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Sunday, 07 May 2017 13:14

Budget supermarkets may be the way to reduce those rising food bills

Very soon, our food consumption habits could be changing. For generations, we have always had what we call ‘the basics’ in our fridge – butter, milk, cheese, bread – they have all been permanent fixtures in our fridges for years – until now.

The cost of these ‘everyday’ foods is on the rise again. They have been under the cosh for many years, but they are, again, continuing to creep up to ridiculous levels to a point that people simply can’t afford to buy them anymore. Dairy produce, in particular, is being hit the most with price increases, and worryingly, this could see people not getting the goodness that they need from these items as they simply refuse to add them to their shopping basket.

Of course, we are a finance site so as well as the worrying facts mentioned above, we are concerned about what this could mean for people’s shopping habits – and more importantly – their finances on a weekly basis.

We noticed for the last couple of years that budget supermarkets were doing really well and this continues to be the theme this year as people try to prepare for rising food costs. It is reported that the cost of everyday essentials has risen 2.5 per cent in the last quarter.

So, what can be done to help us with this rising necessary expense? As already mentioned, you may need to trial budget supermarkets and see what you can save. Budget supermarkets typically don’t stack branded goods en masse so it makes it easier to get cheaper alternatives without being lured into snazzy packaging and buying well known goods that can often be triple the price of an unbranded alternative. It isn’t just the price that should be a big player in a decision not to be ripped off by larger supermarkets and their branded food options, recent taste-tests also highlight that many people prefer the quality and taste of unheard of brands. Wines are also a big hit at supermarkets such as Aldi and Lidl.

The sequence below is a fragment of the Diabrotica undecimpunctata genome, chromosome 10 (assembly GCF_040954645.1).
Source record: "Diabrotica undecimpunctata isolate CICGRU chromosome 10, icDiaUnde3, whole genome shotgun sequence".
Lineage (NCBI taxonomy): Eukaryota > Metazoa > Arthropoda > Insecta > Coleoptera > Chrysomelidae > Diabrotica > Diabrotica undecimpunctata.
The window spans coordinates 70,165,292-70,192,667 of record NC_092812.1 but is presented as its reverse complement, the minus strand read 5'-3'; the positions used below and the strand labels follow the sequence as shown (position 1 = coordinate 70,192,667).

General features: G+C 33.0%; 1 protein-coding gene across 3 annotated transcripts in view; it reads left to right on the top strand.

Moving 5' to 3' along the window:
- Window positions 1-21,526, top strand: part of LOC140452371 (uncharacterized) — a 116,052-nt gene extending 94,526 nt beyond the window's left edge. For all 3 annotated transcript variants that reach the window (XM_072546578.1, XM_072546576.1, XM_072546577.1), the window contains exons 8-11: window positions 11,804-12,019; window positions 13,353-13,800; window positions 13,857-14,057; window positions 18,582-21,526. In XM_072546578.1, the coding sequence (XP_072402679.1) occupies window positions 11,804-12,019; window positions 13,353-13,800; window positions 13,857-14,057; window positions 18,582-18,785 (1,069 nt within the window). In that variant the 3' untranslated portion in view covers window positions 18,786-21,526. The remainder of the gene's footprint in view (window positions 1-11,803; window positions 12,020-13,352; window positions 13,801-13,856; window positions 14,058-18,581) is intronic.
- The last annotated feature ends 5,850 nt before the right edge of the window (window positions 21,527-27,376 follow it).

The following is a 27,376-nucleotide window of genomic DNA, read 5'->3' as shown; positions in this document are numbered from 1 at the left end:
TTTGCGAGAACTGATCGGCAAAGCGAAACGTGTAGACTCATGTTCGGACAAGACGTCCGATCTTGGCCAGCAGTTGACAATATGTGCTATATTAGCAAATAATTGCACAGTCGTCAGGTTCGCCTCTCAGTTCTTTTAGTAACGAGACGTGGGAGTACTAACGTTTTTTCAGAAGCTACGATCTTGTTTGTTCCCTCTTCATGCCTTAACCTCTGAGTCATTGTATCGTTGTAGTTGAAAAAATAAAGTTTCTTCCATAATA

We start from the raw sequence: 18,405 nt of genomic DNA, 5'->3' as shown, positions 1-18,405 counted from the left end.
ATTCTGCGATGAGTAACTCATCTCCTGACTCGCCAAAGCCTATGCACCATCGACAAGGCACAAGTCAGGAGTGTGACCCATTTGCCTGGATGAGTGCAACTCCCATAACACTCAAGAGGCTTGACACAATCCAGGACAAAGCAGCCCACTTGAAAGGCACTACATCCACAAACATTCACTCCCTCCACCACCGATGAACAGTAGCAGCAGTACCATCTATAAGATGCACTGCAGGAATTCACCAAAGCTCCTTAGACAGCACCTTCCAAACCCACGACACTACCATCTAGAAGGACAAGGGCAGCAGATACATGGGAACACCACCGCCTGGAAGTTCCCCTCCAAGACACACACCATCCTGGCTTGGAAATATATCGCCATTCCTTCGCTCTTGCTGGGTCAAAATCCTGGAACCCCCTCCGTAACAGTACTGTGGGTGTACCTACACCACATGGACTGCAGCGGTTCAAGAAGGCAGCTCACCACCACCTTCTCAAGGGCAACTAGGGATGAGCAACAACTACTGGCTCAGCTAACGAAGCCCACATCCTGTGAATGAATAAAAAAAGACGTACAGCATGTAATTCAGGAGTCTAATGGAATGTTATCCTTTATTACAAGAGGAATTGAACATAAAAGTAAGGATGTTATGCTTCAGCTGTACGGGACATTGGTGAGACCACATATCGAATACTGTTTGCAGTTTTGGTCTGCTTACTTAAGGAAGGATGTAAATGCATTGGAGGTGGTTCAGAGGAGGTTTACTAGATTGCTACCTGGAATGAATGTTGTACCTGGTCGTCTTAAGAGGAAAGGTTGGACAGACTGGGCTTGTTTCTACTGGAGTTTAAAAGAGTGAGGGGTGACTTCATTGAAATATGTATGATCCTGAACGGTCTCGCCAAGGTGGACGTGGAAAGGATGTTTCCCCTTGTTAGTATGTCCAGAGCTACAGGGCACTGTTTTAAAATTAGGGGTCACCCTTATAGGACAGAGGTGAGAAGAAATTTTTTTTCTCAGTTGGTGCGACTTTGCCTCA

So, we’ve established that you should look at budget supermarkets as opposed to big hitters such as Tesco and Asda, and we have also highlighted that unbranded food options might actually be of better quality than the options that we were previously led to believe were the finest out there.

Is there anything else that people can do in order to prepare for food price rises?

 It’s all about identifying habits and changing those habits to ensure that you are maximising your pennies.

Budget, budget, budget. Never spend more than what you have allocated yourself for the weeks’ groceries. Going to a budget supermarket may also help with this as they don’t have as much choice so you will be unlikely to throw anything in the trolley that you don’t really need.

Many experts also recommend shopping alone. Recent research suggests that when you shop alone, you are more likely to just buy the things that you need. When someone is with you, you may be pushed into buying that multipack bag of crisps, or an extra tub of ice cream. It is particularly difficult if you have a toddler with you as they often ask for things to go in the trolley and you duly oblige so that you can get your shopping done in peace. If you want to minimise spending, go alone with a list of your essentials and your budget and stick rigidly to what you have allocated yourself.

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